International Development, Community and Environment (IDCE)

Date of Award


Degree Type

Research Paper

Degree Name

Master of Arts in International Development and Social Change (IDSC)


International Development, Community and Environment

Chief Instructor

Anita Fabos

Second Reader

Nigel Brissett

Third Reader

Jude Fernando


degrowth, Marxist ecology, Cuba, agroecology, urban agriculture, political ecology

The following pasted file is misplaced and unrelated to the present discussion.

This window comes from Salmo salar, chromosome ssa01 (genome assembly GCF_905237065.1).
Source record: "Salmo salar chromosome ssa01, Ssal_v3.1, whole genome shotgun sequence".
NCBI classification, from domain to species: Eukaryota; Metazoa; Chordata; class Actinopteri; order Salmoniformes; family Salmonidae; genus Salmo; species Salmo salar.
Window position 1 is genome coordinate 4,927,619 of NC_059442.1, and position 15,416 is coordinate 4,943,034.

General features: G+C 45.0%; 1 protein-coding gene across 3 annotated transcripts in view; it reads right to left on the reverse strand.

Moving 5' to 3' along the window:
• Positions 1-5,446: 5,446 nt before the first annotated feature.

Cuba is the global leader in practicing agroecology, but agroecology is just one component of a larger climate-ready socio-economic system. Degrowth economics address the need to constrain our total global metabolism to within biophysical limits, while allowing opportunity and resources for "underdeveloped" countries to rebuild themselves under new terms. Degrowth recognizes the role of overdeveloped countries in surpassing the ecological limits of our planet at the cost of wellbeing for billions of dispossessed people within and between countries. Cuba's circumstances during and following the Special Period exemplify both sides of the degrowth scenario, as well as demonstrating policy and grassroots adaptations to massive economic contraction, and potential forms/paths of "development" for the "Global South" within degrowth. This scenario demonstrates the theory and practices of 1) a catastrophic transition out of highly industrialized agriculture and 2) a path of recovery toward a dignified quality of life while under serious economic and political constraints, providing lessons for both the Global "North" and "South". This case study of a socialist country uses historical and dialectical materialism to argue that an effective degrowth transformation is encompassed by and most effectively pursued through the revolutionary socialist struggle to transform society. The analysis of Cuba's agroecological story demonstrates the significance of the following characteristics in revolutionary systems of production for achieving just standards of living for global humanity: a planned economy with the nationalization of resources and centralizing planning, and worker’s democracy enacted through mass movements, organized democratic structures, and a conscious revolutionary leadership.



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